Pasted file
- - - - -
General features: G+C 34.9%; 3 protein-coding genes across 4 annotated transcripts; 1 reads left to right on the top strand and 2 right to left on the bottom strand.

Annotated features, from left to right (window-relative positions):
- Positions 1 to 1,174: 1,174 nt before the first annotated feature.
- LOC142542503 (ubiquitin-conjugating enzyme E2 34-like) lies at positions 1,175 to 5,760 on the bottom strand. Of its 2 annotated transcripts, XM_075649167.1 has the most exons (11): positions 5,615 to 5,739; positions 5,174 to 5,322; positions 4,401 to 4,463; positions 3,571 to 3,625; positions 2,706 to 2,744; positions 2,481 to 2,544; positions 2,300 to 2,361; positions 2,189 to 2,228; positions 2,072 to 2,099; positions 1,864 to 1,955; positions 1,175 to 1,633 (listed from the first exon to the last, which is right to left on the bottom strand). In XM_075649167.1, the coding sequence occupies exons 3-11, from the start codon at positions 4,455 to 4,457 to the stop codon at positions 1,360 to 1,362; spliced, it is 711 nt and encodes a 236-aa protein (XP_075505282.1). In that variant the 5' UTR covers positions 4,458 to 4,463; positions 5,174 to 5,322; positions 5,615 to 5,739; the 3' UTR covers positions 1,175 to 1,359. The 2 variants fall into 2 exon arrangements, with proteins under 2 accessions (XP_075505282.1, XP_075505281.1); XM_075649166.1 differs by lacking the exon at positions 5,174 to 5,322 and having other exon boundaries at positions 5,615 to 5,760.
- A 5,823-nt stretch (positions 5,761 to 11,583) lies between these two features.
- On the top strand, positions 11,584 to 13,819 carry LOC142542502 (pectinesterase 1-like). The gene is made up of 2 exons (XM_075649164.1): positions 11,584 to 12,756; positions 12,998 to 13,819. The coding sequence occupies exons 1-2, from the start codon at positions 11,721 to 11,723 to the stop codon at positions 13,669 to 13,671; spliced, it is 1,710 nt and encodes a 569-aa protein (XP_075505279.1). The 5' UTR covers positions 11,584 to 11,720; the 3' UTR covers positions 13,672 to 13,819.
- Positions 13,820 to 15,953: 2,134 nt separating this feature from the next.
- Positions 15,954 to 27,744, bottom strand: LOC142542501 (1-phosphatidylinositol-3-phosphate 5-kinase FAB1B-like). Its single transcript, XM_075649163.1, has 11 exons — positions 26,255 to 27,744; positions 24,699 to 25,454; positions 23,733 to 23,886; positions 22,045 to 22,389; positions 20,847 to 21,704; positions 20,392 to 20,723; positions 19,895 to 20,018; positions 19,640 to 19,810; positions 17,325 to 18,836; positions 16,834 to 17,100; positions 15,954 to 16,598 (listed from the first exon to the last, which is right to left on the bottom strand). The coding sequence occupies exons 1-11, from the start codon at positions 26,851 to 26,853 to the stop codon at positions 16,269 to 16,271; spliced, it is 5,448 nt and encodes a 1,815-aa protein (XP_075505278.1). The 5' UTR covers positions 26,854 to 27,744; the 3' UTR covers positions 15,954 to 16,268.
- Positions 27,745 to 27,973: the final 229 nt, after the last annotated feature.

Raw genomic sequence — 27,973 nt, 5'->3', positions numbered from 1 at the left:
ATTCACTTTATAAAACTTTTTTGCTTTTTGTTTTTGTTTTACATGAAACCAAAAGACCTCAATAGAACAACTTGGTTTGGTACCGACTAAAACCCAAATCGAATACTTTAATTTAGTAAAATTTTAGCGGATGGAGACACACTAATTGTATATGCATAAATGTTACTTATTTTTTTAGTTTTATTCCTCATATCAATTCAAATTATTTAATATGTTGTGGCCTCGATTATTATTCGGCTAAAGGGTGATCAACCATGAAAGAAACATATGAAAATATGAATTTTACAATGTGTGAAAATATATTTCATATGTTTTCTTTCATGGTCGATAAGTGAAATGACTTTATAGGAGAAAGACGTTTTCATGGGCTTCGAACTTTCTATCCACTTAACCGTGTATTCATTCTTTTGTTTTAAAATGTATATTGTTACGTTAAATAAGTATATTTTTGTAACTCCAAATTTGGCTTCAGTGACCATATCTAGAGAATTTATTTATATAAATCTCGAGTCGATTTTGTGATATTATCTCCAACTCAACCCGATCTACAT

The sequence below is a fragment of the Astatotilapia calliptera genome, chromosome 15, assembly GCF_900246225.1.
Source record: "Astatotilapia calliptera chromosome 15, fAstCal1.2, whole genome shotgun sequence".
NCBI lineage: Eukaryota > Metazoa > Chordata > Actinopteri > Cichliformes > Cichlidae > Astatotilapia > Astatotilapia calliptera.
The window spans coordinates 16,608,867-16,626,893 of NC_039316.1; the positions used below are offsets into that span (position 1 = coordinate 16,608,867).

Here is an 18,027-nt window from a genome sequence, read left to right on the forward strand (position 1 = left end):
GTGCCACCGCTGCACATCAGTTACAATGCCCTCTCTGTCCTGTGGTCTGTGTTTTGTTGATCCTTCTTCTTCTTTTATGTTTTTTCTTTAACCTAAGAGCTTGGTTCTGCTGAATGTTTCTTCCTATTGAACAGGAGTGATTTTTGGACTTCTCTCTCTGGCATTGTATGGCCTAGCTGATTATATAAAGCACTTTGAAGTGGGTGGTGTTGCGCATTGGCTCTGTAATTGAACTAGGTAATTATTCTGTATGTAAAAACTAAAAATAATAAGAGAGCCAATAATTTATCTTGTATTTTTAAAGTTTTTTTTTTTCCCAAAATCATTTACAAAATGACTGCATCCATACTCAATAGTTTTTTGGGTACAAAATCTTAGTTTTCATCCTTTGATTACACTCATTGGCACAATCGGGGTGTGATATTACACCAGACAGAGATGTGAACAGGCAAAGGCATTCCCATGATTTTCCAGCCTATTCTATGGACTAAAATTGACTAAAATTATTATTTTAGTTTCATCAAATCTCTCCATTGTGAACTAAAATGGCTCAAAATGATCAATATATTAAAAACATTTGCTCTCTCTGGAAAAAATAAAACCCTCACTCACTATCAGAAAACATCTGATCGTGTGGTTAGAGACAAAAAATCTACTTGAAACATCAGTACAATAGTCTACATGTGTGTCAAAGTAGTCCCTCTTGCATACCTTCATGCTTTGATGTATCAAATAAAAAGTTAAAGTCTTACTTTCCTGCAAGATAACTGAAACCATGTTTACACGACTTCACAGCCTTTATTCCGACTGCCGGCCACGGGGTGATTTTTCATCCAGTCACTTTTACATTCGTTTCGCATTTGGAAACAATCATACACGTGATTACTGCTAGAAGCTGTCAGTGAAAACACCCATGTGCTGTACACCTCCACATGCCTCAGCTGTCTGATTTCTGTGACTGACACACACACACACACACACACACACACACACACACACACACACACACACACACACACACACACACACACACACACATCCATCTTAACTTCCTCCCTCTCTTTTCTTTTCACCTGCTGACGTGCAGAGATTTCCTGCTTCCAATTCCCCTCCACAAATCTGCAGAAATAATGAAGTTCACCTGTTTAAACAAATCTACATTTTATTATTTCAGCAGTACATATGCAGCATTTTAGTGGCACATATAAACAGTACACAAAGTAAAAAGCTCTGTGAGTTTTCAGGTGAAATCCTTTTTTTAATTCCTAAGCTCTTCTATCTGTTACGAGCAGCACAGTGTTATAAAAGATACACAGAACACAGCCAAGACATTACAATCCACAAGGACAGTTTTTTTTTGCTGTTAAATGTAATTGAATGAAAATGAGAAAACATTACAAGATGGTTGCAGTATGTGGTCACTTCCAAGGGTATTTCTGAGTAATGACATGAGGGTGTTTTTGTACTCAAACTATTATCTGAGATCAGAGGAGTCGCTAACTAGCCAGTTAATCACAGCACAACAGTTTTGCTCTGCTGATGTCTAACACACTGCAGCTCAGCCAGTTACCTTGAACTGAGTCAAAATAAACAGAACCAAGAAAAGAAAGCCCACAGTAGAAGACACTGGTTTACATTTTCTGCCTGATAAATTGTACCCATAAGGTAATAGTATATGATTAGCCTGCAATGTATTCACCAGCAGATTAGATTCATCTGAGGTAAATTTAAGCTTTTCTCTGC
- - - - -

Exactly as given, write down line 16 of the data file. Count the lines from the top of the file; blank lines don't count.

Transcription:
Here is an 18,027-nt window from a genome sequence, read left to right on the forward strand (position 1 = left end):